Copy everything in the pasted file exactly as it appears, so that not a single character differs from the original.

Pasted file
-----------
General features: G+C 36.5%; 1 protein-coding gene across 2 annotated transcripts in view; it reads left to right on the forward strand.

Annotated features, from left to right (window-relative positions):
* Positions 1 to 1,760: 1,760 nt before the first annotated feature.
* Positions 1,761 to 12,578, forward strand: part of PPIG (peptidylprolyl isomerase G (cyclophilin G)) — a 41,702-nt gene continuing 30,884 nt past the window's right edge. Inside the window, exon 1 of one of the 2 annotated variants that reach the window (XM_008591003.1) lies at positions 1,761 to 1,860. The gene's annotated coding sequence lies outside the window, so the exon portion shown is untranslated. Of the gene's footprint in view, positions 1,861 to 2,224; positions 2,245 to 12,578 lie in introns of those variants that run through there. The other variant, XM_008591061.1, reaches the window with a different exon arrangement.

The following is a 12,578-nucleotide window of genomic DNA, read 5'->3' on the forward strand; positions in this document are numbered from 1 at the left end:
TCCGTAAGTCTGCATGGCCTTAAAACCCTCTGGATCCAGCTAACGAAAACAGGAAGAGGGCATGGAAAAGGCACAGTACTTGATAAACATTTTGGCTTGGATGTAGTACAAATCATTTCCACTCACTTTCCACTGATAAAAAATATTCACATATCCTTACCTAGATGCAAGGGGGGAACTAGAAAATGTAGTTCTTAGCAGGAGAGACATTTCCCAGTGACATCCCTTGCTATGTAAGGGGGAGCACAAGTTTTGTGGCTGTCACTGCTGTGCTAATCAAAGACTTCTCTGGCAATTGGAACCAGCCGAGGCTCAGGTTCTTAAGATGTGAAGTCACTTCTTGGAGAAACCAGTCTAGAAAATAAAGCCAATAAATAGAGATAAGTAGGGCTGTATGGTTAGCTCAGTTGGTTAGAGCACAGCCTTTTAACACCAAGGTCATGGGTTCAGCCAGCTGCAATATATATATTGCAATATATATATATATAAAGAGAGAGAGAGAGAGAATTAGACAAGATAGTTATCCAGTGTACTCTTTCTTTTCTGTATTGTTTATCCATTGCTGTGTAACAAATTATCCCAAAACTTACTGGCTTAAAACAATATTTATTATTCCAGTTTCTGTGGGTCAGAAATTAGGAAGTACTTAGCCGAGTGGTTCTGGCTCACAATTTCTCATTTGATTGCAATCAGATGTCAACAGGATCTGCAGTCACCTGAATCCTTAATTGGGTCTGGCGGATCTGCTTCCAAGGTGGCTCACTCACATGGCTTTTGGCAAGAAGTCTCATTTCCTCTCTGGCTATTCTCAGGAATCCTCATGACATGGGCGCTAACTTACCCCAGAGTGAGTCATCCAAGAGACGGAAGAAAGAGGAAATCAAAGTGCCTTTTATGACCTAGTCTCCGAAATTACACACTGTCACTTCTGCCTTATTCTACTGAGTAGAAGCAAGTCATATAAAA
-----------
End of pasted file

General features: G+C 36.5%; 1 protein-coding gene across 2 annotated transcripts in view; it reads left to right on the forward strand.

Annotated features, from left to right (window-relative positions):
* Positions 1 to 1,760: 1,760 nt before the first annotated feature.
* Positions 1,761 to 12,578, forward strand: part of PPIG (peptidylprolyl isomerase G (cyclophilin G)) — a 41,702-nt gene continuing 30,884 nt past the window's right edge. Inside the window, exon 1 of one of the 2 annotated variants that reach the window (XM_008591003.1) lies at positions 1,761 to 1,860. The gene's annotated coding sequence lies outside the window, so the exon portion shown is untranslated. Of the gene's footprint in view, positions 1,861 to 2,224; positions 2,245 to 12,578 lie in introns of those variants that run through there. The other variant, XM_008591061.1, reaches the window with a different exon arrangement.

The following is a 12,578-nucleotide window of genomic DNA, read 5'->3' on the forward strand; positions in this document are numbered from 1 at the left end:
TCCGTAAGTCTGCATGGCCTTAAAACCCTCTGGATCCAGCTAACGAAAACAGGAAGAGGGCATGGAAAAGGCACAGTACTTGATAAACATTTTGGCTTGGATGTAGTACAAATCATTTCCACTCACTTTCCACTGATAAAAAATATTCACATATCCTTACCTAGATGCAAGGGGGGAACTAGAAAATGTAGTTCTTAGCAGGAGAGACATTTCCCAGTGACATCCCTTGCTATGTAAGGGGGAGCACAAGTTTTGTGGCTGTCACTGCTGTGCTAATCAAAGACTTCTCTGGCAATTGGAACCAGCCGAGGCTCAGGTTCTTAAGATGTGAAGTCACTTCTTGGAGAAACCAGTCTAGAAAATAAAGCCAATAAATAGAGATAAGTAGGGCTGTATGGTTAGCTCAGTTGGTTAGAGCACAGCCTTTTAACACCAAGGTCATGGGTTCAGCCAGCTGCAATATATATATTGCAATATATATATATATAAAGAGAGAGAGAGAGAGAATTAGACAAGATAGTTATCCAGTGTACTCTTTCTTTTCTGTATTGTTTATCCATTGCTGTGTAACAAATTATCCCAAAACTTACTGGCTTAAAACAATATTTATTATTCCAGTTTCTGTGGGTCAGAAATTAGGAAGTACTTAGCCGAGTGGTTCTGGCTCACAATTTCTCATTTGATTGCAATCAGATGTCAACAGGATCTGCAGTCACCTGAATCCTTAATTGGGTCTGGCGGATCTGCTTCCAAGGTGGCTCACTCACATGGCTTTTGGCAAGAAGTCTCATTTCCTCTCTGGCTATTCTCAGGAATCCTCATGACATGGGCGCTAACTTACCCCAGAGTGAGTCATCCAAGAGACGGAAGAAAGAGGAAATCAAAGTGCCTTTTATGACCTAGTCTCCGAAATTACACACTGTCACTTCTGCCTTATTCTACTGAGTAGAAGCAAGTCATATAAAA